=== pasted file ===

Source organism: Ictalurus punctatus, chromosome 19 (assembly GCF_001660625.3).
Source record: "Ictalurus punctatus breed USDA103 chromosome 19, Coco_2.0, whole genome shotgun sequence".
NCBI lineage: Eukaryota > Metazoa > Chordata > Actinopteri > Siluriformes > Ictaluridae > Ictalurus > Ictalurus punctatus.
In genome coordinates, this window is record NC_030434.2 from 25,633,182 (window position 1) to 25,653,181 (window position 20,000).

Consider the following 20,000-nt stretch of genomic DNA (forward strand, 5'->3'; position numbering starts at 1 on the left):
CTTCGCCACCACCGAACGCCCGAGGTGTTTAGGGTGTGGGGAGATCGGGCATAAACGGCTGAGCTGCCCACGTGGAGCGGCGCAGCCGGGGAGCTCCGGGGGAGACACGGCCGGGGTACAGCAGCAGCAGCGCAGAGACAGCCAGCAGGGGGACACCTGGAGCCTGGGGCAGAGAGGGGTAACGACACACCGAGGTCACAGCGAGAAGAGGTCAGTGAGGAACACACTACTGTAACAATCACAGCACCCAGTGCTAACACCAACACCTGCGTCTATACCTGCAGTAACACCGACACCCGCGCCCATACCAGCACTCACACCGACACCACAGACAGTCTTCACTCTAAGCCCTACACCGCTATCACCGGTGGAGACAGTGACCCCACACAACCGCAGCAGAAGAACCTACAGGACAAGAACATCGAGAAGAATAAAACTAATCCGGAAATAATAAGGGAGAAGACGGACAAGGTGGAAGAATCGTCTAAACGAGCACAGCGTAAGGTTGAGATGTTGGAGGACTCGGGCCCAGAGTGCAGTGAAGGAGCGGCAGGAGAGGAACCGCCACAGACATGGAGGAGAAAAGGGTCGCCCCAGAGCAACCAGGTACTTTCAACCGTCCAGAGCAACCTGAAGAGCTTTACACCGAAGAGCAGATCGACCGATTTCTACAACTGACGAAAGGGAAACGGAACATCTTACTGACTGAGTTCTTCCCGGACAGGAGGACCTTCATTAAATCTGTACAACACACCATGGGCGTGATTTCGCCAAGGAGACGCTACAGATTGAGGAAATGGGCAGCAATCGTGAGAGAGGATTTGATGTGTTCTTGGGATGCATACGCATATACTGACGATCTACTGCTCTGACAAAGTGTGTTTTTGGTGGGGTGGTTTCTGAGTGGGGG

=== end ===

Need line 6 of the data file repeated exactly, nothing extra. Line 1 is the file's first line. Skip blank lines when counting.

CTTCGCCACCACCGAACGCCCGAGGTGTTTAGGGTGTGGGGAGATCGGGCATAAACGGCTGAGCTGCCCACGTGGAGCGGCGCAGCCGGGGAGCTCCGGGGGAGACACGGCCGGGGTACAGCAGCAGCAGCGCAGAGACAGCCAGCAGGGGGACACCTGGAGCCTGGGGCAGAGAGGGGTAACGACACACCGAGGTCACAGCGAGAAGAGGTCAGTGAGGAACACACTACTGTAACAATCACAGCACCCAGTGCTAACACCAACACCTGCGTCTATACCTGCAGTAACACCGACACCCGCGCCCATACCAGCACTCACACCGACACCACAGACAGTCTTCACTCTAAGCCCTACACCGCTATCACCGGTGGAGACAGTGACCCCACACAACCGCAGCAGAAGAACCTACAGGACAAGAACATCGAGAAGAATAAAACTAATCCGGAAATAATAAGGGAGAAGACGGACAAGGTGGAAGAATCGTCTAAACGAGCACAGCGTAAGGTTGAGATGTTGGAGGACTCGGGCCCAGAGTGCAGTGAAGGAGCGGCAGGAGAGGAACCGCCACAGACATGGAGGAGAAAAGGGTCGCCCCAGAGCAACCAGGTACTTTCAACCGTCCAGAGCAACCTGAAGAGCTTTACACCGAAGAGCAGATCGACCGATTTCTACAACTGACGAAAGGGAAACGGAACATCTTACTGACTGAGTTCTTCCCGGACAGGAGGACCTTCATTAAATCTGTACAACACACCATGGGCGTGATTTCGCCAAGGAGACGCTACAGATTGAGGAAATGGGCAGCAATCGTGAGAGAGGATTTGATGTGTTCTTGGGATGCATACGCATATACTGACGATCTACTGCTCTGACAAAGTGTGTTTTTGGTGGGGTGGTTTCTGAGTGGGGG